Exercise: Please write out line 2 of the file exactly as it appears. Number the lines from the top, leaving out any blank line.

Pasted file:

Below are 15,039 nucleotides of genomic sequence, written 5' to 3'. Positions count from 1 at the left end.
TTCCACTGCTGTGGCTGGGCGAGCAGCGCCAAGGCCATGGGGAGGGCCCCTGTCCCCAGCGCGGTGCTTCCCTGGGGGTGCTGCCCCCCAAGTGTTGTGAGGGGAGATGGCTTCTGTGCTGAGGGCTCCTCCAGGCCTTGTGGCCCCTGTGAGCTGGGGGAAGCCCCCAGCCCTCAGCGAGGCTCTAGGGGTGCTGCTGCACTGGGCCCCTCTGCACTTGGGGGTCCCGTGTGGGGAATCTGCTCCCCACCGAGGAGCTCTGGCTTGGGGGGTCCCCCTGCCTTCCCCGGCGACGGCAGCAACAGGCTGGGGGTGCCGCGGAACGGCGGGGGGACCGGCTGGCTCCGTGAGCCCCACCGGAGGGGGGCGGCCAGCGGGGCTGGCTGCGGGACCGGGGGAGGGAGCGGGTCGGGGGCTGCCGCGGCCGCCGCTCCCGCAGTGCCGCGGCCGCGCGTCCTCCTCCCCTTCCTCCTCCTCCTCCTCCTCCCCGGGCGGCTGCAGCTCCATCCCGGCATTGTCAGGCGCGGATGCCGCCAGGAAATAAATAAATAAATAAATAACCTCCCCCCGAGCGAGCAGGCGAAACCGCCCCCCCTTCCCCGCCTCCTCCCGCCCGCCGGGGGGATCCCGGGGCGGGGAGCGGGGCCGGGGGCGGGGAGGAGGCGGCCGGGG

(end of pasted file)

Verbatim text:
TTCCACTGCTGTGGCTGGGCGAGCAGCGCCAAGGCCATGGGGAGGGCCCCTGTCCCCAGCGCGGTGCTTCCCTGGGGGTGCTGCCCCCCAAGTGTTGTGAGGGGAGATGGCTTCTGTGCTGAGGGCTCCTCCAGGCCTTGTGGCCCCTGTGAGCTGGGGGAAGCCCCCAGCCCTCAGCGAGGCTCTAGGGGTGCTGCTGCACTGGGCCCCTCTGCACTTGGGGGTCCCGTGTGGGGAATCTGCTCCCCACCGAGGAGCTCTGGCTTGGGGGGTCCCCCTGCCTTCCCCGGCGACGGCAGCAACAGGCTGGGGGTGCCGCGGAACGGCGGGGGGACCGGCTGGCTCCGTGAGCCCCACCGGAGGGGGGCGGCCAGCGGGGCTGGCTGCGGGACCGGGGGAGGGAGCGGGTCGGGGGCTGCCGCGGCCGCCGCTCCCGCAGTGCCGCGGCCGCGCGTCCTCCTCCCCTTCCTCCTCCTCCTCCTCCTCCCCGGGCGGCTGCAGCTCCATCCCGGCATTGTCAGGCGCGGATGCCGCCAGGAAATAAATAAATAAATAAATAACCTCCCCCCGAGCGAGCAGGCGAAACCGCCCCCCCTTCCCCGCCTCCTCCCGCCCGCCGGGGGGATCCCGGGGCGGGGAGCGGGGCCGGGGGCGGGGAGGAGGCGGCCGGGG